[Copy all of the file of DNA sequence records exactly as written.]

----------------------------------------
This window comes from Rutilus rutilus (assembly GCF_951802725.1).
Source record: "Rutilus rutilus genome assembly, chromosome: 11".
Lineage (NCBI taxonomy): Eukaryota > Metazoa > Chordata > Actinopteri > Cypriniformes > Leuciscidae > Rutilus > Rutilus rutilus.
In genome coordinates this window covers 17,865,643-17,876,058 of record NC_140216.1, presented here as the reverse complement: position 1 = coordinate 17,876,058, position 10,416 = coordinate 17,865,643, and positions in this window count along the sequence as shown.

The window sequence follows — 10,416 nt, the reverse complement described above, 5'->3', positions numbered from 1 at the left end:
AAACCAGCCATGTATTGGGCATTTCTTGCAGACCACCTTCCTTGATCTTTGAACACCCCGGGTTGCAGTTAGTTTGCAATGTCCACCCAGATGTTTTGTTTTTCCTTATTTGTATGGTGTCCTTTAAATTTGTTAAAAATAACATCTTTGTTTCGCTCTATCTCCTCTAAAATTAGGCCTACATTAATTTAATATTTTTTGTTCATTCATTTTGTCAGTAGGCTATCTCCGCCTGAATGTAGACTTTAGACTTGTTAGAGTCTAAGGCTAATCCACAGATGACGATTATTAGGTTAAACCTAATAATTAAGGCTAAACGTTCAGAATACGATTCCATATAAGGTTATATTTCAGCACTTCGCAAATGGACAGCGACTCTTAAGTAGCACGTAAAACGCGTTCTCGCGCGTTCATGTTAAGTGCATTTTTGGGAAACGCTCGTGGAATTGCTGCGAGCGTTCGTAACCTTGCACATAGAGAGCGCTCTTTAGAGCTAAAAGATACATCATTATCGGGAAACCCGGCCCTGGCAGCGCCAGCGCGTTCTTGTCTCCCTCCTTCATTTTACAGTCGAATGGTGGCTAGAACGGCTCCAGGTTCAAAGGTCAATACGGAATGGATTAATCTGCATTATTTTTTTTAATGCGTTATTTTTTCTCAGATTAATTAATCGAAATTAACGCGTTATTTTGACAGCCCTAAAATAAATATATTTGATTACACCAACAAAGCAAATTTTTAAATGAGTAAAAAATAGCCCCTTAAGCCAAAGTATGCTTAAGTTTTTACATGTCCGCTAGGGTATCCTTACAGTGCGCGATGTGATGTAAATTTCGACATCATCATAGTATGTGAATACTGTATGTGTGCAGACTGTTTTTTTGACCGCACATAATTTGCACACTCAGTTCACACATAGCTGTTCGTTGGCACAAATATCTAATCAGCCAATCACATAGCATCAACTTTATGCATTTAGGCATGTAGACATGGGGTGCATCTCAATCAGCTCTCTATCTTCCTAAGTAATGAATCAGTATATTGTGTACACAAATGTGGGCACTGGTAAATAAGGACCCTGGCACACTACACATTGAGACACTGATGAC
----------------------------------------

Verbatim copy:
This window comes from Rutilus rutilus (assembly GCF_951802725.1).
Source record: "Rutilus rutilus genome assembly, chromosome: 11".
Lineage (NCBI taxonomy): Eukaryota > Metazoa > Chordata > Actinopteri > Cypriniformes > Leuciscidae > Rutilus > Rutilus rutilus.
In genome coordinates this window covers 17,865,643-17,876,058 of record NC_140216.1, presented here as the reverse complement: position 1 = coordinate 17,876,058, position 10,416 = coordinate 17,865,643, and positions in this window count along the sequence as shown.

The window sequence follows — 10,416 nt, the reverse complement described above, 5'->3', positions numbered from 1 at the left end:
AAACCAGCCATGTATTGGGCATTTCTTGCAGACCACCTTCCTTGATCTTTGAACACCCCGGGTTGCAGTTAGTTTGCAATGTCCACCCAGATGTTTTGTTTTTCCTTATTTGTATGGTGTCCTTTAAATTTGTTAAAAATAACATCTTTGTTTCGCTCTATCTCCTCTAAAATTAGGCCTACATTAATTTAATATTTTTTGTTCATTCATTTTGTCAGTAGGCTATCTCCGCCTGAATGTAGACTTTAGACTTGTTAGAGTCTAAGGCTAATCCACAGATGACGATTATTAGGTTAAACCTAATAATTAAGGCTAAACGTTCAGAATACGATTCCATATAAGGTTATATTTCAGCACTTCGCAAATGGACAGCGACTCTTAAGTAGCACGTAAAACGCGTTCTCGCGCGTTCATGTTAAGTGCATTTTTGGGAAACGCTCGTGGAATTGCTGCGAGCGTTCGTAACCTTGCACATAGAGAGCGCTCTTTAGAGCTAAAAGATACATCATTATCGGGAAACCCGGCCCTGGCAGCGCCAGCGCGTTCTTGTCTCCCTCCTTCATTTTACAGTCGAATGGTGGCTAGAACGGCTCCAGGTTCAAAGGTCAATACGGAATGGATTAATCTGCATTATTTTTTTTAATGCGTTATTTTTTCTCAGATTAATTAATCGAAATTAACGCGTTATTTTGACAGCCCTAAAATAAATATATTTGATTACACCAACAAAGCAAATTTTTAAATGAGTAAAAAATAGCCCCTTAAGCCAAAGTATGCTTAAGTTTTTACATGTCCGCTAGGGTATCCTTACAGTGCGCGATGTGATGTAAATTTCGACATCATCATAGTATGTGAATACTGTATGTGTGCAGACTGTTTTTTTGACCGCACATAATTTGCACACTCAGTTCACACATAGCTGTTCGTTGGCACAAATATCTAATCAGCCAATCACATAGCATCAACTTTATGCATTTAGGCATGTAGACATGGGGTGCATCTCAATCAGCTCTCTATCTTCCTAAGTAATGAATCAGTATATTGTGTACACAAATGTGGGCACTGGTAAATAAGGACCCTGGCACACTACACATTGAGACACTGATGAC